I don’t think I ever quite finished the tale of our money woes. No matter; I’ll get to that later. It ended happily enough and it doesn’t matter to this post except to provide a little background as to why we feel the way we do about kids and allowance. You see, we got into that $30,000+ mess because we’d either learned bad spending habits at our parents’ knees or learned nothing at all. Credit cards? That’s how you make ends meet when the paycheck doesn’t quite make it or how you buy the stuff you want but can’t afford on your modest income. Saving? What money we have barely covers what we need; we’ll use those credit cards in case of a rainy day. Tithing? There’s not enough money as it is; we can’t even think of giving some of it away. We learn what we live and a good many of us have learned these negative lessons all too well. Isn’t it time for a change? The weekly allowance provides us an excellent tool for teaching our own children wise money management skills. With an allowance, no matter how modest, we can teach them how to spend their money, how to save it, and how to give it away. Important lessons, all! But they can’t learn them if they don’t have a small sum to be responsible for.
We begin paying an allowance when a child first starts to understand what money is used for, typically around four years old, though Rosie was only two when she packed up her piggy bank for a shopping trip and six year old Jonathan still hasn’t quite grasped the concept. We also decided right off that the amount should be a multiple of three in order to be easily divided among the three categories we had in mind. We chose three dollars, but three quarters would be just as effective and, of course, you are welcome to give more if your means and desire permit, but a smaller allowance offers more opportunity for teaching other lessons. We also open up a children’s savings account, which makes them feel oh-so-grown-up. A piggy bank would work, though, too.
On Friday mornings, before we head out on our errands, I pay out each child’s allowance. One dollar is immediately set aside for the collection basket at Sunday Mass. Another dollar is set aside for savings until we make our monthly deposits. The remaining dollar can be spent on anything the child wants. Typically, they buy candy at the grocery store, but they also regularly save for things like cowboy boots, books, American Girl dolls, toys, and craft kits. They don’t manage these things strictly off the base allowance, though. They could, but we also have a credit/demerit system in place and they are usually able to earn a little extra each week. Also, when they get older and more helpful, I give them a raise, though the base allowance is not strictly attached to work. We are a family and so all work together to make the home livable, regardless of remuneration, but extra work is rewarded just as skipped or poorly done work is penalized.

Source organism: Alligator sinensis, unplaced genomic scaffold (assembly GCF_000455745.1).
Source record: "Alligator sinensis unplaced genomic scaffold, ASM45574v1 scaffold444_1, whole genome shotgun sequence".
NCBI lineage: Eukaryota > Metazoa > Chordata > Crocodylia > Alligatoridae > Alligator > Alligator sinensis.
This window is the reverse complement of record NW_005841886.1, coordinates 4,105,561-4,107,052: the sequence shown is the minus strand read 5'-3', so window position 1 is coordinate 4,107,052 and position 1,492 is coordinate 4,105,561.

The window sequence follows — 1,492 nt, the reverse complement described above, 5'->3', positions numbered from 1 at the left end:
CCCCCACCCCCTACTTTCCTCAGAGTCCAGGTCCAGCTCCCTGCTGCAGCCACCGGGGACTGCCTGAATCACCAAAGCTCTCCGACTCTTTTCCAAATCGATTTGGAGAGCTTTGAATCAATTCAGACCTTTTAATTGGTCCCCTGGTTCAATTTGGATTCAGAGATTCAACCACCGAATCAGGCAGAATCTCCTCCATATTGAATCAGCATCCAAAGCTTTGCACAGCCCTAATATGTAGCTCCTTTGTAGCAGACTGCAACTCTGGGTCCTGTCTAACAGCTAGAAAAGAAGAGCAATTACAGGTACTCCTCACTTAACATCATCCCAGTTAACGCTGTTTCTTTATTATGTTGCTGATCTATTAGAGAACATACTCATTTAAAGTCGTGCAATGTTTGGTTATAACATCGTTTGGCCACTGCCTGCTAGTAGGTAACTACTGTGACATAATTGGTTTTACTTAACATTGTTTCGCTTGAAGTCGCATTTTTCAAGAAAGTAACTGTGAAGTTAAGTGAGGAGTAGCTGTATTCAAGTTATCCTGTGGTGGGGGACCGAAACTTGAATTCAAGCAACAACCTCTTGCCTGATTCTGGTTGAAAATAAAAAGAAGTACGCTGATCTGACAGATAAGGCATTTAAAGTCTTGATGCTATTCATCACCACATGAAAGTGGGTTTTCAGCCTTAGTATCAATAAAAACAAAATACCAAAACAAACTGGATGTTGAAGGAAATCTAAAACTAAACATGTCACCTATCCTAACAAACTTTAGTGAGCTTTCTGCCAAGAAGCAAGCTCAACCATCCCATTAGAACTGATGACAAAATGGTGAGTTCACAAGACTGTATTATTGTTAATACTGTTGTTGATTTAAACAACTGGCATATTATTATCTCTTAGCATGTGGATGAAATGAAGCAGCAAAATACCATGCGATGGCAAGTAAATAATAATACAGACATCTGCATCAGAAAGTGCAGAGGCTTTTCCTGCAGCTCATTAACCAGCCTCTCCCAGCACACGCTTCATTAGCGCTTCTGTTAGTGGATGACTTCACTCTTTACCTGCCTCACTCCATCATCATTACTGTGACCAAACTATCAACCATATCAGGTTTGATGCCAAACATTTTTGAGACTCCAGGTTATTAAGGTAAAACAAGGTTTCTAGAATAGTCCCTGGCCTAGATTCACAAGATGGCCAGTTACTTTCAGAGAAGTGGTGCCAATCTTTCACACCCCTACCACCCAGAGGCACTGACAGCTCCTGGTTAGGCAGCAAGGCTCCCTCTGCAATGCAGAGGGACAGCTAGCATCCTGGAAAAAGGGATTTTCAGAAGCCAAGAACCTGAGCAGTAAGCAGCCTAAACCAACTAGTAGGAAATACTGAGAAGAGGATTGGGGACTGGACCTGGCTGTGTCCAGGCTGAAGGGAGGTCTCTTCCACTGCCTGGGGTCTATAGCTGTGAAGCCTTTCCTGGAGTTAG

A happy effect of giving children responsibility for their own money and purchasing is an end to the “Mommy, I want that!” syndrome. When you hear, “Mommy, I want that!” you can just smile sweetly and say, “That’s nice! You should save your money for that!” If they really want it, they will, forgoing certain other pleasures, like that grocery store candy, in order to meet their goal faster. Self-denial and delayed gratification are both extremely important lessons to learn. This is why it’s also helpful to make sure their allowance isn’t quite big enough to get whatever they want whenever they want it. Having to save up curbs impulse buying, too, giving them at least a week to decide if they really want to spend their limited finances on that particular item.
I’ll write about our credit and demerit system later, as it’s intimately related to our allowance system, but in the meanwhile, I’d be interested in hearing your take on it. How much do you give? How old when you start? Do you pay for chores? Talk to me! (I’m a little lonely.)